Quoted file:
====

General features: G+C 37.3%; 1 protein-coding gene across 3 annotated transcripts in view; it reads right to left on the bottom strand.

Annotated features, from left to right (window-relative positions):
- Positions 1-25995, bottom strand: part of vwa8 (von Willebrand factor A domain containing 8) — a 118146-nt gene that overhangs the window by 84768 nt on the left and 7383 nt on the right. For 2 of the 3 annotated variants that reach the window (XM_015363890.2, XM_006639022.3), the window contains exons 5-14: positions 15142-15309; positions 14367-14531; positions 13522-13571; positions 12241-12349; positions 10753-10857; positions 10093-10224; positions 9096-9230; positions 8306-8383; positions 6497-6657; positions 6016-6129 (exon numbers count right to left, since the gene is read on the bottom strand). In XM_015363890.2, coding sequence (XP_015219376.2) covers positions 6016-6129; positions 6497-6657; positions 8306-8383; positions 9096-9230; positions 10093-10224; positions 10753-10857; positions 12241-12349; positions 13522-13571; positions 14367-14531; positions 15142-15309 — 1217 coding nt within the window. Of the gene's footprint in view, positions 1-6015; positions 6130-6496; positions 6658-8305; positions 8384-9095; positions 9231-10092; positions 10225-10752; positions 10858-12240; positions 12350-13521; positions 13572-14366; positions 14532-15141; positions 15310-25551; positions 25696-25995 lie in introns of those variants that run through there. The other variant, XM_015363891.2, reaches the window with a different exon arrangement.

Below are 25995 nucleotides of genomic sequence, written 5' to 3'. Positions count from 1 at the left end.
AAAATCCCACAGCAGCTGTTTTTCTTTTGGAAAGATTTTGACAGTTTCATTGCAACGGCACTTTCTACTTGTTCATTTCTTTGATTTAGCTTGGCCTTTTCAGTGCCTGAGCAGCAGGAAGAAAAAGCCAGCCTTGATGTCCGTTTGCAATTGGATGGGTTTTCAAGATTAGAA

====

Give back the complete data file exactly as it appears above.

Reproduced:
General features: G+C 37.3%; 1 protein-coding gene across 3 annotated transcripts in view; it reads right to left on the bottom strand.

Annotated features, from left to right (window-relative positions):
- Positions 1-25995, bottom strand: part of vwa8 (von Willebrand factor A domain containing 8) — a 118146-nt gene that overhangs the window by 84768 nt on the left and 7383 nt on the right. For 2 of the 3 annotated variants that reach the window (XM_015363890.2, XM_006639022.3), the window contains exons 5-14: positions 15142-15309; positions 14367-14531; positions 13522-13571; positions 12241-12349; positions 10753-10857; positions 10093-10224; positions 9096-9230; positions 8306-8383; positions 6497-6657; positions 6016-6129 (exon numbers count right to left, since the gene is read on the bottom strand). In XM_015363890.2, coding sequence (XP_015219376.2) covers positions 6016-6129; positions 6497-6657; positions 8306-8383; positions 9096-9230; positions 10093-10224; positions 10753-10857; positions 12241-12349; positions 13522-13571; positions 14367-14531; positions 15142-15309 — 1217 coding nt within the window. Of the gene's footprint in view, positions 1-6015; positions 6130-6496; positions 6658-8305; positions 8384-9095; positions 9231-10092; positions 10225-10752; positions 10858-12240; positions 12350-13521; positions 13572-14366; positions 14532-15141; positions 15310-25551; positions 25696-25995 lie in introns of those variants that run through there. The other variant, XM_015363891.2, reaches the window with a different exon arrangement.

Below are 25995 nucleotides of genomic sequence, written 5' to 3'. Positions count from 1 at the left end.
AAAATCCCACAGCAGCTGTTTTTCTTTTGGAAAGATTTTGACAGTTTCATTGCAACGGCACTTTCTACTTGTTCATTTCTTTGATTTAGCTTGGCCTTTTCAGTGCCTGAGCAGCAGGAAGAAAAAGCCAGCCTTGATGTCCGTTTGCAATTGGATGGGTTTTCAAGATTAGAA